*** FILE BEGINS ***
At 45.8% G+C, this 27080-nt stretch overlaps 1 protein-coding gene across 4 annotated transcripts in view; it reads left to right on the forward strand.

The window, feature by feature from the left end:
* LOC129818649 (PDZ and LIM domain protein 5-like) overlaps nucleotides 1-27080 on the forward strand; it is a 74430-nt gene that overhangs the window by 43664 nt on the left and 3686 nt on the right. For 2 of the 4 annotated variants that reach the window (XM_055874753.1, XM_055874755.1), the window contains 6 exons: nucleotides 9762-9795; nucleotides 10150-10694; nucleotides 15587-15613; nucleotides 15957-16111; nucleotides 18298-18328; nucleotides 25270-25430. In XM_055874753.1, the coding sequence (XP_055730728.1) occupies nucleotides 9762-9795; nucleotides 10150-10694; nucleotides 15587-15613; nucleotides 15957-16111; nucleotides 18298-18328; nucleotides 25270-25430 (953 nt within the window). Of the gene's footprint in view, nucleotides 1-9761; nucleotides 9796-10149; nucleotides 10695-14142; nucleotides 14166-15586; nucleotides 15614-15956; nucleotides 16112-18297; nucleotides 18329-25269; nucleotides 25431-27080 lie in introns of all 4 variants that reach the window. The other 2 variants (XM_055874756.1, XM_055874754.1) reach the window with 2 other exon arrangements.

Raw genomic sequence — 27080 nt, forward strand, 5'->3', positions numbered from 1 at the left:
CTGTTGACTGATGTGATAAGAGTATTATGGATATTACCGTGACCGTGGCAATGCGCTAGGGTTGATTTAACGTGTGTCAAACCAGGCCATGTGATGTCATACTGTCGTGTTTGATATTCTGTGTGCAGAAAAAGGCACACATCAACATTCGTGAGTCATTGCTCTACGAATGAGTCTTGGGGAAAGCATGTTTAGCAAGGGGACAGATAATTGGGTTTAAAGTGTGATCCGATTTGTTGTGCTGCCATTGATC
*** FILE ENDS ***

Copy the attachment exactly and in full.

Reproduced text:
At 45.8% G+C, this 27080-nt stretch overlaps 1 protein-coding gene across 4 annotated transcripts in view; it reads left to right on the forward strand.

The window, feature by feature from the left end:
* LOC129818649 (PDZ and LIM domain protein 5-like) overlaps nucleotides 1-27080 on the forward strand; it is a 74430-nt gene that overhangs the window by 43664 nt on the left and 3686 nt on the right. For 2 of the 4 annotated variants that reach the window (XM_055874753.1, XM_055874755.1), the window contains 6 exons: nucleotides 9762-9795; nucleotides 10150-10694; nucleotides 15587-15613; nucleotides 15957-16111; nucleotides 18298-18328; nucleotides 25270-25430. In XM_055874753.1, the coding sequence (XP_055730728.1) occupies nucleotides 9762-9795; nucleotides 10150-10694; nucleotides 15587-15613; nucleotides 15957-16111; nucleotides 18298-18328; nucleotides 25270-25430 (953 nt within the window). Of the gene's footprint in view, nucleotides 1-9761; nucleotides 9796-10149; nucleotides 10695-14142; nucleotides 14166-15586; nucleotides 15614-15956; nucleotides 16112-18297; nucleotides 18329-25269; nucleotides 25431-27080 lie in introns of all 4 variants that reach the window. The other 2 variants (XM_055874756.1, XM_055874754.1) reach the window with 2 other exon arrangements.

Raw genomic sequence — 27080 nt, forward strand, 5'->3', positions numbered from 1 at the left:
CTGTTGACTGATGTGATAAGAGTATTATGGATATTACCGTGACCGTGGCAATGCGCTAGGGTTGATTTAACGTGTGTCAAACCAGGCCATGTGATGTCATACTGTCGTGTTTGATATTCTGTGTGCAGAAAAAGGCACACATCAACATTCGTGAGTCATTGCTCTACGAATGAGTCTTGGGGAAAGCATGTTTAGCAAGGGGACAGATAATTGGGTTTAAAGTGTGATCCGATTTGTTGTGCTGCCATTGATC